Where SQL statements are executed from a program, what is the best practice to store the statement text?

Most often it is in a read only string, in the source file it is executed in.

I think a better approach would be to have a separate text file containing all SQL statements, that are then read in to a dictionary object where the key is the purpose of that statement. Statements can then be executed by using their key, decoupling database implementation from the program and allowing reuse of statements between program objects.

Is this efficient? Is there a better way? Thank you!

  • 1
    That approach is debatable. Reading from a text file is more costly then from a table.
    – Maxood
    Commented Nov 27, 2012 at 16:32
  • If you don't want the code in the program put it in stored procedures. There is enormous debate in industry over whether stored procedures or in-code are better, I land strongly on the stored-procedures side myself (as well as do most engineers these days that I've run into) but that is again still something that has been heavily debated, and the large use of ORMs these days to some makes it moot and to others is used as an argument against stored procedures. You'll have to sift through a great deal of opinion and tales of whoa on both sides to find which side you're on. Commented Nov 27, 2012 at 16:35
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    Well, stored procedures are pretty much going to preclude any sort of dynamic SQL building, @JimmyHoffa. My gripe with stored procedures is that the development environment for them (at least in SQL Server) is just terrible. The performance and security benefits are undisputable, but the differences are smaller than most SP advocates suggest. Commented Nov 27, 2012 at 16:45
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    @MichaelT: A data access layer still executes SQL; you've merely pushed the complexity somewhere else, though I will grant you that executing external SQL statements must be justified by a specific need. Commented Nov 27, 2012 at 16:48
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    @RobertHarvey its pushed into a library that is unit tested. It can be reused (the OP's reason for having them on a file system). Be it raw sql, stored procedure invocations, or an ORM, I believe it should be extracted from the application to promote consistent reuse. Runtime loading of the statements gives me the shivers.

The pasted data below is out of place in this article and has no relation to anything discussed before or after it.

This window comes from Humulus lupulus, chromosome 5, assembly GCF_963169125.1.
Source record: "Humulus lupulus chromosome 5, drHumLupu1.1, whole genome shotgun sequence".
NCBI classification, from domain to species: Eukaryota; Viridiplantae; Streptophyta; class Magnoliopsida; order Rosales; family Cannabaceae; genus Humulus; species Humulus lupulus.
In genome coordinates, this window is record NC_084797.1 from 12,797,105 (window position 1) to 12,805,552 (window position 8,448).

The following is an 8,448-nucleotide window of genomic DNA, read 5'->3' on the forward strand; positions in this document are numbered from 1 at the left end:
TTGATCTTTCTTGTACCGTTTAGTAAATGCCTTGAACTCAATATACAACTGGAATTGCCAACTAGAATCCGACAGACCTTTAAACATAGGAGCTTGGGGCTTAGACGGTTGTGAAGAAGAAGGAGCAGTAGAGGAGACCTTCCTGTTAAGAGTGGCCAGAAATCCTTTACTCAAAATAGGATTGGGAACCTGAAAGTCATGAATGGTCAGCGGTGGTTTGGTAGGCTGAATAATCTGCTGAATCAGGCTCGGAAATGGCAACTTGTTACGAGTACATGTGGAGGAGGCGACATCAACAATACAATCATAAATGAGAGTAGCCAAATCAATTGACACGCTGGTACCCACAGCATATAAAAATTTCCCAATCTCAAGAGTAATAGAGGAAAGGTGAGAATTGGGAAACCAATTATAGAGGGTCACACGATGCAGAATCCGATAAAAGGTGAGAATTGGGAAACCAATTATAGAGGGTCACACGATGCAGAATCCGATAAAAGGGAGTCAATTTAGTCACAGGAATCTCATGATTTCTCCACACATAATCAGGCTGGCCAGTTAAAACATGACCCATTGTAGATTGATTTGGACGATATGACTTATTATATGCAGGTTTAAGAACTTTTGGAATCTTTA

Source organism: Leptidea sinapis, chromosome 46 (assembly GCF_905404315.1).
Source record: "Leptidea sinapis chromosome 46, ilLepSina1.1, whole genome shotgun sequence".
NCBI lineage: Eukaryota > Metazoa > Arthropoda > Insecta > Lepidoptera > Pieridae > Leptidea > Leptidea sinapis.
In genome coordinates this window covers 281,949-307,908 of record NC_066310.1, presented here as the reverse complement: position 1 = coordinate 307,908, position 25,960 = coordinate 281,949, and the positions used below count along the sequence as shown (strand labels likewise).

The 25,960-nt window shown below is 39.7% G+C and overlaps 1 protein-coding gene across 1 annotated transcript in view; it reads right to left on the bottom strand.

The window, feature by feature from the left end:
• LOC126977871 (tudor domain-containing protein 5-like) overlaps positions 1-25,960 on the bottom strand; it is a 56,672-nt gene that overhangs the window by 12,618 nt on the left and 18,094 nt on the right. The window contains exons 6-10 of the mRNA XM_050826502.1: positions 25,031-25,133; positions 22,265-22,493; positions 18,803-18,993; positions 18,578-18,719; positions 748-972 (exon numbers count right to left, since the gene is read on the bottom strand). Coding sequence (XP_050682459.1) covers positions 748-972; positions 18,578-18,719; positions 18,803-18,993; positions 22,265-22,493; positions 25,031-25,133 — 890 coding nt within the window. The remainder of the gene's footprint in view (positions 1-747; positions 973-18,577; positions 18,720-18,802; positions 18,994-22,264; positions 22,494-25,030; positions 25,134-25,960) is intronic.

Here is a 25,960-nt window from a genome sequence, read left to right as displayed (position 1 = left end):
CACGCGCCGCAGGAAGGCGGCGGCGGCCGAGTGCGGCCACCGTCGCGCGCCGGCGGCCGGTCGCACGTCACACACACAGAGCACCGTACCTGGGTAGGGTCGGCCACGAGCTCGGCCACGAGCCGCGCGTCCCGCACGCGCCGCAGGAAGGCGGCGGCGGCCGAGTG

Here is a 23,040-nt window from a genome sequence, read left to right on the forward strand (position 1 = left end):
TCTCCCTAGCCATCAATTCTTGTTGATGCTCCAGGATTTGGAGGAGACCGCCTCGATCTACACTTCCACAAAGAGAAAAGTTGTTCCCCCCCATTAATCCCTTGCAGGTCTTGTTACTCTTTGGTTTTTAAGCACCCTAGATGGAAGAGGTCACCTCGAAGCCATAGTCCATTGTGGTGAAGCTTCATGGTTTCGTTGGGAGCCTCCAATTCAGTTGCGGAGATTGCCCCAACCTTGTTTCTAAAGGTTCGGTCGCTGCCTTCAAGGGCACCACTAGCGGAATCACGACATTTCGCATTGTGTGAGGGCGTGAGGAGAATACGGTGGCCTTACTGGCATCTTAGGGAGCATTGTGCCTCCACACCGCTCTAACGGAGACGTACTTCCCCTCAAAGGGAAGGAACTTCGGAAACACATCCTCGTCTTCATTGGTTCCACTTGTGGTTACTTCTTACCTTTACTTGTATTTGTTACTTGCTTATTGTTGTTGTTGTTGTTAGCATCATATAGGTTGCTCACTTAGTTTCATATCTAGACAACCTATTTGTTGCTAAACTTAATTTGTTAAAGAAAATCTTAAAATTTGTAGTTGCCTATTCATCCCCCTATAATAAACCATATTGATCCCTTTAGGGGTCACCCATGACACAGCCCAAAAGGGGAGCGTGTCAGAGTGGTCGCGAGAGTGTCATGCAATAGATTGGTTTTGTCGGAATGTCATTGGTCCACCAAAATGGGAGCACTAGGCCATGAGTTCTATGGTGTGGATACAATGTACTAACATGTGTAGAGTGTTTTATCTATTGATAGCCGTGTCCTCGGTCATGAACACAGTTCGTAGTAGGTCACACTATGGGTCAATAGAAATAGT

– user40980
    Commented Nov 27, 2012 at 17:13

2 Answers 2


The only reason I can think of to treat SQL as data instead of code is if you are dynamically generating SQL statements, and you don't need to store those.

There are actually advantages to going in the other direction; by hard-coding your SQL statements into Stored Procedures, you benefit from certain security and performance optimizations that the RDBMS can provide.

SQL is already naturally "parameterized;" if you need additional flexibility beyond that, you should carefully balance your application requirements against the additional security challenges that will accrue from treating your SQL statements as data. SQL injection is one example of a potential security leak that can occur.

If you need generalized CRUD (create, read, update, delete) statements for each of your tables, you should use an Object-Relational Mapper to generate them.

  • SQL injection can occur even if you use you use stored procs. Injection prevention is about parameterizing your arguments. It has nothing to do with sql as data or code. I can give examples of injection through stored procs called in a non-parameterized way but it won't look good in a comment.
    – mike30
    Commented Nov 27, 2012 at 21:04
  • @mike: Creating SQL statements dynamically using string concatenation is how most people inadvertently produce SQL injection vulnerabilities, and it's easy to get that wrong. Having such vulnerabilities in sprocs is much less common. Commented Nov 27, 2012 at 21:07
  • It's just as easy to inject with stored procs as it is with inline or dynamic sql. Consider this: cmd.CommandText="exec Myproc " + userInput; That's a glaring injection hole. Of course it's ridiculous to have un-parametrized arguments to your proc, but you could say the same thing when dealing with dynamic or inline sql.
    – mike30
    Commented Nov 27, 2012 at 21:17

I'd say the best way is to use Stored Procedures, if the DBMS supports it, for the following reasons:

  • They centralize the logics so you don't need to keep multiple copies in sync, which seems to be what you cares most.
  • They centralize the permission control (authorization) to the DBMS.
  • They are pre-compiled so they run faster.
  • (minor) The string size sent over the network is smaller (code and DBMS usually run on different servers).
  • +1 for mention of network traffic, that had never occurred to me
    – Daniel
    Commented Nov 28, 2012 at 8:34

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